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The Supreme Court of the United States reviewed a case involving the redrawing of congressional districts in South Carolina following the 2020 Census. The National Association for the Advancement of Colored People and a voter from District 1 challenged the new map, alleging that it resulted in racial gerrymanders in certain districts and diluted the electoral power of the state's black voters. The District Court held that the state drew District 1 with a 17% black voting-age population target in mind, violating the Equal Protection Clause and unlawfully diluting the black vote.The Supreme Court disagreed with the District Court's findings. The Court found that the District Court erred in its conclusion that race predominated in the design of District 1. The Court noted that the challengers did not provide sufficient evidence to show that the legislature subordinated traditional race-neutral districting principles to racial considerations. The Court also criticized the District Court for not drawing an adverse inference from the challengers' failure to submit an alternative map that would have allowed the state to achieve its districting goals while maintaining a higher black voting-age population in District 1.The Supreme Court reversed the District Court's decision in part and remanded the case for further proceedings. The Court concluded that the same findings of fact and reasoning that guided the court's racial-gerrymandering analysis also guided the analysis of the challengers' independent vote-dilution claim, and that conclusion also could not stand. The Court found that the District Court erred in conflating the two claims. View "Alexander v. South Carolina State Conference of the NAACP" on Justia Law

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In this case, two candidates for state legislative offices in the 2014 general election, Joe Markley and Rob Sampson, were fined by the State Elections Enforcement Commission for violating state statutes and regulations governing campaign financing. The candidates' campaign committees had received public funding grants and published communications that criticized the then-governor, who was running for reelection. The commission found that the candidates had violated the applicable statutes and regulations by using their campaign funds to pay for communications that criticized the governor while promoting their opposition to his policies.The candidates appealed to the trial court, arguing that the statutes and regulations violated their First Amendment rights by restricting their ability to speak about other, non-opposing candidates. The trial court upheld the commission's decision, agreeing that the candidates had violated the statutes and regulations and concluding that the restrictions did not infringe on the candidates' First Amendment rights.On appeal to the Supreme Court of Connecticut, the candidates argued that the commission's enforcement of the statutes and regulations violated their First Amendment rights. The court held that the commission's enforcement of the statutes and regulations imposed an unconstitutional condition in violation of the First Amendment. The court found that the commission's enforcement of the statutes and regulations penalized the candidates for mentioning the governor's name in a manner that was not the functional equivalent of speech squarely directed at his reelection campaign. The court reversed the trial court's judgment and remanded the case with direction to sustain the candidates' administrative appeal. View "Markley v. State Elections Enforcement Commission" on Justia Law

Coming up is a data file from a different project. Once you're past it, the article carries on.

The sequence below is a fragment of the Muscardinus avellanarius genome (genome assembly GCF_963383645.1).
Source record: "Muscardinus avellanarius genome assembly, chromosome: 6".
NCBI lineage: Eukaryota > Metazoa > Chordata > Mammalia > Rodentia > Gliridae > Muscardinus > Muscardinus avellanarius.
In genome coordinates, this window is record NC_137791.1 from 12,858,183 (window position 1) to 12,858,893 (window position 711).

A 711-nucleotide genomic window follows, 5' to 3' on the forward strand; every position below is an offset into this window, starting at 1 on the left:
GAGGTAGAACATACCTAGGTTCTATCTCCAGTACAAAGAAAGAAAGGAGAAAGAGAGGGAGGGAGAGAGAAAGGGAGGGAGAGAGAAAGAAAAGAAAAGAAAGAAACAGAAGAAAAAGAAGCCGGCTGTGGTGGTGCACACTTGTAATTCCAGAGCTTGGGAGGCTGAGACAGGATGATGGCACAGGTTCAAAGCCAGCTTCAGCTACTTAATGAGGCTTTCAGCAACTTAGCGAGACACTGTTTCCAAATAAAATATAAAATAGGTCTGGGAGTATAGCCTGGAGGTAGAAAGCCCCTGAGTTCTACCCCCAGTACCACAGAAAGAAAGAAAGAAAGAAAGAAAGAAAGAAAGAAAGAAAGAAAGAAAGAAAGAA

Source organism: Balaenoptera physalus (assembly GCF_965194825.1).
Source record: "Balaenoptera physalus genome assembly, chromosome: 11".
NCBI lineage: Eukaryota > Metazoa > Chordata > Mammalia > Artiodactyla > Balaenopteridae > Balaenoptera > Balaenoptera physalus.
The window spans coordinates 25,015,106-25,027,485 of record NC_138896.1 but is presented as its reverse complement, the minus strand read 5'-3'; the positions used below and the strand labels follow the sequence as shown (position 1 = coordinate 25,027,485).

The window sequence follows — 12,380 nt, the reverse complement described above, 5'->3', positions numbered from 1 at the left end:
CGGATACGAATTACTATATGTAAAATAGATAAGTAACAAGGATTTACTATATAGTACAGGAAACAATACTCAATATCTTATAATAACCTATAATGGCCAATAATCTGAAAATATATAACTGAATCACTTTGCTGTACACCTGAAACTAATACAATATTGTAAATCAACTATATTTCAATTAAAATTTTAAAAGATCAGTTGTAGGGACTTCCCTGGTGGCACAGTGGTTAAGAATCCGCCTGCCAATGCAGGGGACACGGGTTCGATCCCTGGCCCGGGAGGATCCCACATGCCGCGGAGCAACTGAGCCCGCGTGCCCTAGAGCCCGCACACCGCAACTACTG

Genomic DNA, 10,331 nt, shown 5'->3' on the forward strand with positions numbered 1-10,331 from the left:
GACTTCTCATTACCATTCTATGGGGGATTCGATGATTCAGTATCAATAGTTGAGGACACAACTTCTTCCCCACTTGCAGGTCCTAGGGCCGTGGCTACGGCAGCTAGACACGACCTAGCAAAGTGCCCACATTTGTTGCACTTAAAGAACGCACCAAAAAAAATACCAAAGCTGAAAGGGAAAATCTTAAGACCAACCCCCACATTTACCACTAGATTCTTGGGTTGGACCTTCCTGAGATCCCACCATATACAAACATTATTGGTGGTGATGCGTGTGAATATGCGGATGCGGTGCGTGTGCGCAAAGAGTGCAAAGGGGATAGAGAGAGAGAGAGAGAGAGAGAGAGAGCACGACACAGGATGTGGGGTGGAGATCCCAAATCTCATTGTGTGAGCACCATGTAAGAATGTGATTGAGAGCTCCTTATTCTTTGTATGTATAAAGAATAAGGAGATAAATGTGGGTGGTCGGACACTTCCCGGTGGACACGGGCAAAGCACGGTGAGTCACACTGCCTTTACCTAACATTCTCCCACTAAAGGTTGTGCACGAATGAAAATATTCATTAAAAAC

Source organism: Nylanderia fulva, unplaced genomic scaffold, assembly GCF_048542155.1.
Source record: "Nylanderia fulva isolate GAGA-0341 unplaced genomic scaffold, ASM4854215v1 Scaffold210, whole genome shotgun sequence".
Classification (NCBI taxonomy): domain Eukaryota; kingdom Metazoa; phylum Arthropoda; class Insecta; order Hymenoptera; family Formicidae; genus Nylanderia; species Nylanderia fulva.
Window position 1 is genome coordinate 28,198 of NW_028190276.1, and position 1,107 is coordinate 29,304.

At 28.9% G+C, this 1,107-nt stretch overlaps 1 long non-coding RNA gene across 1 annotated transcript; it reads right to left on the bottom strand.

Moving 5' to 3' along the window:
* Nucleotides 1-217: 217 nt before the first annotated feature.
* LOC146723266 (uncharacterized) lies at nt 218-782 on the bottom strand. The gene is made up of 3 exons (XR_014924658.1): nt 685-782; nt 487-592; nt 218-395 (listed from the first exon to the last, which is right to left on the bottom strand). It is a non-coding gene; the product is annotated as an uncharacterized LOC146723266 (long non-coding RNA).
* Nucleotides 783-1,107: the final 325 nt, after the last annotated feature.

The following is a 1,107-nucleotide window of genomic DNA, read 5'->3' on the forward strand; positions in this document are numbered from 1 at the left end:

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The Supreme Court of Arkansas reviewed four acts passed by the Arkansas General Assembly that were challenged by the League of Women Voters of Arkansas and other appellees. The acts in question were Acts 736, 973, 249, and 728 of 2021, which pertained to various aspects of the election process, including the verification of voter signatures on absentee ballots, the deadline for in-person delivery of absentee ballots, the requirement for voters to present valid photographic identification, and the prohibition of certain activities within 100 feet of a voting location. The circuit court had previously ruled these acts unconstitutional and permanently enjoined their enforcement.The circuit court's decision was based on the argument that the acts violated various provisions of the Arkansas Constitution and would burden lawful, eligible voters in the exercise of their right to vote. The appellants, including John Thurston in his official capacity as Secretary of State for the State of Arkansas and members of the Arkansas State Board of Election Commissioners, appealed this decision.The Supreme Court of Arkansas reversed the circuit court's decision, holding that the acts were not clearly incompatible with the sections of the Arkansas Constitution as alleged by the appellees. The court found that the acts were neutral on their face and did not contain any discriminatory classifications. The court also found that the acts did not add voter qualifications beyond those contained in the constitution, nor did they violate the free and equal election clause of the Arkansas Constitution. The court concluded that the circuit court erred in its application of strict scrutiny to the acts and in its finding that the acts violated various constitutional provisions. The court's decision resulted in the reversal and dismissal of the circuit court's ruling. View "THURSTON V. THE LEAGUE OF WOMEN VOTERS OF ARKANSAS" on Justia Law